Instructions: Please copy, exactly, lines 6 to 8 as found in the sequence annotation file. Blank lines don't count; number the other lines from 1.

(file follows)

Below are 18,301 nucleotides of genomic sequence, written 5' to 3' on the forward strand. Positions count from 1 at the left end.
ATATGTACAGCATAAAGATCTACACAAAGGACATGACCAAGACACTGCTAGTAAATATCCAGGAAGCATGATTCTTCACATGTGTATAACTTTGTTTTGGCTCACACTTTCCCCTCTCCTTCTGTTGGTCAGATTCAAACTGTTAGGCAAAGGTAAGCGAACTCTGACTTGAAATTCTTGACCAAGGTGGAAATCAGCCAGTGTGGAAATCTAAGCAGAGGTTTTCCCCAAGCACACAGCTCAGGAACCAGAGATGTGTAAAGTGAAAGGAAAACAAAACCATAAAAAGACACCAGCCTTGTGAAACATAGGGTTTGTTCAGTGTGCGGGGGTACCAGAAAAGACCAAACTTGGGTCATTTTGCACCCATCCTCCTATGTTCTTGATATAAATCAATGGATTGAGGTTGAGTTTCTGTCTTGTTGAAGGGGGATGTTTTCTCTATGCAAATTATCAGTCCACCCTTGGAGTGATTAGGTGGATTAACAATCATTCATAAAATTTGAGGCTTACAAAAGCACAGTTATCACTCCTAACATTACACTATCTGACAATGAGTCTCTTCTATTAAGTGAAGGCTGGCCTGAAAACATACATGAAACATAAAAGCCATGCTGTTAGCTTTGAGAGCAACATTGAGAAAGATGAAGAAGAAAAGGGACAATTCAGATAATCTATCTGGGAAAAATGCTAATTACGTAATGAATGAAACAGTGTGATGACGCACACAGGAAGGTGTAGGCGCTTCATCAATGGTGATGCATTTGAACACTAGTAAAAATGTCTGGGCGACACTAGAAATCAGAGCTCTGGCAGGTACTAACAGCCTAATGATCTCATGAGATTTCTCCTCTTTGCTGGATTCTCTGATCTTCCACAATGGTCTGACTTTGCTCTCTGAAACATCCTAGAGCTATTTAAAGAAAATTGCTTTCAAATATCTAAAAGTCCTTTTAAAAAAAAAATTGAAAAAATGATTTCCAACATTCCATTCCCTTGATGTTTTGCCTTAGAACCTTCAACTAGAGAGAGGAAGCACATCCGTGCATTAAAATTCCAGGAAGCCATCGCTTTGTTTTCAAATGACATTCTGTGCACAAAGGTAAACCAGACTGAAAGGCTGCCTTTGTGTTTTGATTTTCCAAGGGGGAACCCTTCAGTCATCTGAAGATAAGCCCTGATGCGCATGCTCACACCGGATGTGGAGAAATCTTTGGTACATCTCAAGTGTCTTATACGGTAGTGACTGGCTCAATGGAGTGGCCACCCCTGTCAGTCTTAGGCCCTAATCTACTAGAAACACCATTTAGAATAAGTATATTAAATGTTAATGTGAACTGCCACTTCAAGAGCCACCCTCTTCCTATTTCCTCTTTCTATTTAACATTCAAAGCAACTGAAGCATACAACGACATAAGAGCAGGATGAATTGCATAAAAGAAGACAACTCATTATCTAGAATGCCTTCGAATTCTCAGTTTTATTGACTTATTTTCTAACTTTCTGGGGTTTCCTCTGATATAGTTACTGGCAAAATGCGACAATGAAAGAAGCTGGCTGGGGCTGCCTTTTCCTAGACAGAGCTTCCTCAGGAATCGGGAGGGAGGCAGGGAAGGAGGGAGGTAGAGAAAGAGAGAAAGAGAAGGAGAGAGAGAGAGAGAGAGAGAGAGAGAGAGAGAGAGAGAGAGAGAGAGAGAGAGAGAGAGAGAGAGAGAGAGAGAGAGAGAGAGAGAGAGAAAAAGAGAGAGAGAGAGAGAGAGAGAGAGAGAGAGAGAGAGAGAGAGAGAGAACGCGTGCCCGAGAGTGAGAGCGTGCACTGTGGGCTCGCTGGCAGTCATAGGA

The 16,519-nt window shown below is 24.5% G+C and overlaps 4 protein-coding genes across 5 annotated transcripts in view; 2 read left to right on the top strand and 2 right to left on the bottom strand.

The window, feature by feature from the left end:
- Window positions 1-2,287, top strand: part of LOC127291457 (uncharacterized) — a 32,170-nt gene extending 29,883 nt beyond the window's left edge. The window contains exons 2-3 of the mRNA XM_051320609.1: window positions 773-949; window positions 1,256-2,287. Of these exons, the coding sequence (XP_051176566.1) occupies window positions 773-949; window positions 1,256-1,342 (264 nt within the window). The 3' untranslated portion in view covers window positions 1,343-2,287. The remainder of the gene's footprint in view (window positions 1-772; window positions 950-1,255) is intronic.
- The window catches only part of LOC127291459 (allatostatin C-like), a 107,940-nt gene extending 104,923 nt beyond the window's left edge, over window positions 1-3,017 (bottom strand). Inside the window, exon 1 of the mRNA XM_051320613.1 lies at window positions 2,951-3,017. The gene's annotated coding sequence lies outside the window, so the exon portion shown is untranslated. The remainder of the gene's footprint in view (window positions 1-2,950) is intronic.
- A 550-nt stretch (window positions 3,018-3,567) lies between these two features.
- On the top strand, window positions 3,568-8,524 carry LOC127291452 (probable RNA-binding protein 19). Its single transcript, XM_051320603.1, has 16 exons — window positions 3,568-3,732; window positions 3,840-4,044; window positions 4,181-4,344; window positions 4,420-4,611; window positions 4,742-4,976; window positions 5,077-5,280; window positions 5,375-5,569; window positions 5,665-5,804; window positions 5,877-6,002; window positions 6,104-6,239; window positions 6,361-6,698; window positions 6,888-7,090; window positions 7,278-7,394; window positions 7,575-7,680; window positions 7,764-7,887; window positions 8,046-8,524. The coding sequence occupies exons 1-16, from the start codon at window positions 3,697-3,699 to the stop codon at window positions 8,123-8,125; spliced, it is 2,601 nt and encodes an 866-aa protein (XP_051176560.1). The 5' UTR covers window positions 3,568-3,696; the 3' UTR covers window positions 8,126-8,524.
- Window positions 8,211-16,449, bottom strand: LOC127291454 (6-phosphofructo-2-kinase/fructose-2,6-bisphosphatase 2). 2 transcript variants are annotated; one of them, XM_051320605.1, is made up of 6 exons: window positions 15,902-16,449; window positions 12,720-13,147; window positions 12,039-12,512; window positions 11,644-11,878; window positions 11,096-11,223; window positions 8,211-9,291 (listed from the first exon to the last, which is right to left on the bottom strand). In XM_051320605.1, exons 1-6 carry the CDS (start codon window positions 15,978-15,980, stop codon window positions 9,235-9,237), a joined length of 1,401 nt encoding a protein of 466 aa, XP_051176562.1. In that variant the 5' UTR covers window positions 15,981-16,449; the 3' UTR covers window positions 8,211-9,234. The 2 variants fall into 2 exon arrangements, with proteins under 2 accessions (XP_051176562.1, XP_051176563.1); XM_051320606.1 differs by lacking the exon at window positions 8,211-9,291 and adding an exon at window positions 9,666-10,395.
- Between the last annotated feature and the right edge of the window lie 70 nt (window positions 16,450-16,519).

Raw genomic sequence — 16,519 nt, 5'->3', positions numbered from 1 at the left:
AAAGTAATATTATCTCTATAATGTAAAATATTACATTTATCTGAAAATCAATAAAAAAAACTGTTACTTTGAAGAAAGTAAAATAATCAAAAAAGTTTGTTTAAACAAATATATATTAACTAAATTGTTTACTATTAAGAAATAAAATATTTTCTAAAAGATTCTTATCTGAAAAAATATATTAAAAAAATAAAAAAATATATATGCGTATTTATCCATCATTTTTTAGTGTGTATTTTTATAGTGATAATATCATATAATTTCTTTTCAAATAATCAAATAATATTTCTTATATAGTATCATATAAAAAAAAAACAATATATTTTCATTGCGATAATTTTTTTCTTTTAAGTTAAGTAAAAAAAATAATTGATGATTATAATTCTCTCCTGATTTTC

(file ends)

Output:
- The window catches only part of LOC127291459 (allatostatin C-like), a 107,940-nt gene extending 104,923 nt beyond the window's left edge, over window positions 1-3,017 (bottom strand). Inside the window, exon 1 of the mRNA XM_051320613.1 lies at window positions 2,951-3,017. The gene's annotated coding sequence lies outside the window, so the exon portion shown is untranslated. The remainder of the gene's footprint in view (window positions 1-2,950) is intronic.
- A 550-nt stretch (window positions 3,018-3,567) lies between these two features.
- On the top strand, window positions 3,568-8,524 carry LOC127291452 (probable RNA-binding protein 19). Its single transcript, XM_051320603.1, has 16 exons — window positions 3,568-3,732; window positions 3,840-4,044; window positions 4,181-4,344; window positions 4,420-4,611; window positions 4,742-4,976; window positions 5,077-5,280; window positions 5,375-5,569; window positions 5,665-5,804; window positions 5,877-6,002; window positions 6,104-6,239; window positions 6,361-6,698; window positions 6,888-7,090; window positions 7,278-7,394; window positions 7,575-7,680; window positions 7,764-7,887; window positions 8,046-8,524. The coding sequence occupies exons 1-16, from the start codon at window positions 3,697-3,699 to the stop codon at window positions 8,123-8,125; spliced, it is 2,601 nt and encodes an 866-aa protein (XP_051176560.1). The 5' UTR covers window positions 3,568-3,696; the 3' UTR covers window positions 8,126-8,524.